Prolonged nightly fasting and breast cancer prognosis

Catherine R. Marinac, Sandahl H. Nelson, Caitlin I. Breen, Sheri J. Hartman, Loki Natarajan, John P. Pierce, Shirley W. Flatt, Dorothy D. Sears, Ruth E. Patterson

Research output: Contribution to journalArticle

27 Citations (Scopus)

Abstract

IMPORTANCE Rodent studies demonstrate that prolonged fasting during the sleep phase positively influences carcinogenesis and metabolic processes that are putatively associated with risk and prognosis of breast cancer. To our knowledge, no studies in humans have examined nightly fasting duration and cancer outcomes. OBJECTIVE To investigate whether duration of nightly fasting predicted recurrence and mortality among women with early-stage breast cancer and, if so, whether it was associated with risk factors for poor outcomes, including glucoregulation (hemoglobin A1c), chronic inflammation (C-reactive protein), obesity, and sleep. DESIGN, SETTING, AND PARTICIPANTS Datawere collected from 2413women with breast cancer but without diabetes mellitus who were aged 27 to 70 years at diagnosis and participated in the prospectiveWomen's Healthy Eating and Living study between March 1, 1995, and May 3, 2007. Data analysis was conducted from May 18 to October 5, 2015. EXPOSURES Nightly fasting duration was estimated from 24-hour dietary recalls collected at baseline, year 1, and year 4. MAIN OUTCOMES AND MEASURES Clinical outcomeswere invasive breast cancer recurrence and new primary breast tumors during a mean of 7.3 years of study follow-up as well as death from breast cancer or any cause during a mean of 11.4 years of surveillance. Baseline sleep duration was self-reported, and archived blood samples were used to assess concentrations of hemoglobin A and C-reactive protein. RESULTS The cohort of 2413 women (mean [SD] age, 52.4 [8.9] years) reported a mean (SD) fasting duration of 12.5 (1.7) hours per night. In repeated-measures Cox proportional hazards regression models, fasting less than 13 hours per night (lower 2 tertiles of nightly fasting distribution) was associated with an increase in the risk of breast cancer recurrence compared with fasting 13 or more hours per night (hazard ratio, 1.36; 95%CI, 1.05-1.76). Nightly fasting less than 13 hours was not associated with a statistically significant higher risk of breast cancer mortality (hazard ratio, 1.21; 95%CI, 0.91-1.60) or a statistically significant higher risk of all-cause mortality (hazard ratio, 1.22; 95%CI, 0.95-1.56). In multivariable linear regression models, each 2-hour increase in the nightly fasting duration was associated with significantly lower hemoglobin A1c levels (β = -0.37; 95%CI, -0.72 to -0.01) and a longer duration of nighttime sleep (β = 0.20; 95%CI, 0.14-0.26). CONCLUSIONS AND RELEVANCE Prolonging the length of the nightly fasting intervalmay be a simple, nonpharmacologic strategy for reducing the risk of breast cancer recurrence. Improvements in glucoregulation and sleep may be mechanisms linking nightly fasting with breast cancer prognosis.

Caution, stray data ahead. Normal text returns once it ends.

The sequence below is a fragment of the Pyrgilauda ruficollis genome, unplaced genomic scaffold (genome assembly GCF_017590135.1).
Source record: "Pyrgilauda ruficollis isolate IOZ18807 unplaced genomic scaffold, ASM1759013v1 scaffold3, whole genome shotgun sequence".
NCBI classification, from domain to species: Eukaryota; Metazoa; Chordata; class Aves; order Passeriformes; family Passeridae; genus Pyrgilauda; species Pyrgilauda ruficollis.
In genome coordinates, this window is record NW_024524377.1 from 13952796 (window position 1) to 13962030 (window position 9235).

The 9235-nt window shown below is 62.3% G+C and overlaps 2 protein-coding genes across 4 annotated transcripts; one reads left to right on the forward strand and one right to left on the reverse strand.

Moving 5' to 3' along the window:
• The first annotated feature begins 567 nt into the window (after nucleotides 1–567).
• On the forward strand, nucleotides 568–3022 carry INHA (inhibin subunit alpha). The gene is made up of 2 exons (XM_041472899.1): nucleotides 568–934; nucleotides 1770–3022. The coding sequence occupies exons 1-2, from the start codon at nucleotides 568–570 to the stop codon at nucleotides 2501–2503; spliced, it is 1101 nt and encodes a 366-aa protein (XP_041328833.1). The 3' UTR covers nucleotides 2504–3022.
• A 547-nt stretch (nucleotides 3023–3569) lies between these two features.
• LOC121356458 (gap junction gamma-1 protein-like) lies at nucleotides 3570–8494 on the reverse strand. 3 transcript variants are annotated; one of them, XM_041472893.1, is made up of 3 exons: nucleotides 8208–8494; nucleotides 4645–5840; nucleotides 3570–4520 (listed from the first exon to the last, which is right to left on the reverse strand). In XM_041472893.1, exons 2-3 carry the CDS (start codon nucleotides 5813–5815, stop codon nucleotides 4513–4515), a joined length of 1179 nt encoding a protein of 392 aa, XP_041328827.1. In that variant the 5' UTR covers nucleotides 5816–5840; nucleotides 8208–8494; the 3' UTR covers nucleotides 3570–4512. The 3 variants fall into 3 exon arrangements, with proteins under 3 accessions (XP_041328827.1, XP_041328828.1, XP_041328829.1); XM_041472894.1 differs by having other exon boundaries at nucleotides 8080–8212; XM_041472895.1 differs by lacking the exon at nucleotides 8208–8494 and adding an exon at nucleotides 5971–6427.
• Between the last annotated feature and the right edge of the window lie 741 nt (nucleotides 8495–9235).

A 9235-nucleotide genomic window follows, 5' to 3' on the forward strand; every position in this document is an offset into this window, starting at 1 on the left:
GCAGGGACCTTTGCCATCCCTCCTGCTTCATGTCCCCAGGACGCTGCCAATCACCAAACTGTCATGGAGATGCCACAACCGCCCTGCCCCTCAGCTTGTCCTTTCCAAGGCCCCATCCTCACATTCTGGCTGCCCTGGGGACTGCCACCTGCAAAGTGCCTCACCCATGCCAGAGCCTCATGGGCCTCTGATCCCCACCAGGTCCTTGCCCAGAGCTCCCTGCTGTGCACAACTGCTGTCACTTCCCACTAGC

Original languageEnglish (US)
Pages (from-to)1049-1055
Number of pages7
JournalJAMA Oncology
Volume2
Issue number8
DOIs
StatePublished - Aug 2016
Externally publishedYes

Fingerprint

Fasting
Breast Neoplasms
Sleep
Recurrence
C-Reactive Protein
Mortality
Linear Models
Hemoglobins
Hemoglobin C
Hemoglobin A
Proportional Hazards Models
Rodentia
Diabetes Mellitus
Carcinogenesis
Obesity
Inflammation

ASJC Scopus subject areas

  • Oncology
  • Cancer Research

Cite this

Marinac, C. R., Nelson, S. H., Breen, C. I., Hartman, S. J., Natarajan, L., Pierce, J. P., ... Patterson, R. E. (2016). Prolonged nightly fasting and breast cancer prognosis. JAMA Oncology, 2(8), 1049-1055. https://doi.org/10.1001/jamaoncol.2016.0164

Prolonged nightly fasting and breast cancer prognosis. / Marinac, Catherine R.; Nelson, Sandahl H.; Breen, Caitlin I.; Hartman, Sheri J.; Natarajan, Loki; Pierce, John P.; Flatt, Shirley W.; Sears, Dorothy D.; Patterson, Ruth E.

In: JAMA Oncology, Vol. 2, No. 8, 08.2016, p. 1049-1055.

Research output: Contribution to journalArticle

Marinac, CR, Nelson, SH, Breen, CI, Hartman, SJ, Natarajan, L, Pierce, JP, Flatt, SW, Sears, DD & Patterson, RE 2016, 'Prolonged nightly fasting and breast cancer prognosis', JAMA Oncology, vol. 2, no. 8, pp. 1049-1055. https://doi.org/10.1001/jamaoncol.2016.0164
Marinac CR, Nelson SH, Breen CI, Hartman SJ, Natarajan L, Pierce JP et al. Prolonged nightly fasting and breast cancer prognosis. JAMA Oncology. 2016 Aug;2(8):1049-1055. https://doi.org/10.1001/jamaoncol.2016.0164
Marinac, Catherine R. ; Nelson, Sandahl H. ; Breen, Caitlin I. ; Hartman, Sheri J. ; Natarajan, Loki ; Pierce, John P. ; Flatt, Shirley W. ; Sears, Dorothy D. ; Patterson, Ruth E. / Prolonged nightly fasting and breast cancer prognosis. In: JAMA Oncology. 2016 ; Vol. 2, No. 8. pp. 1049-1055.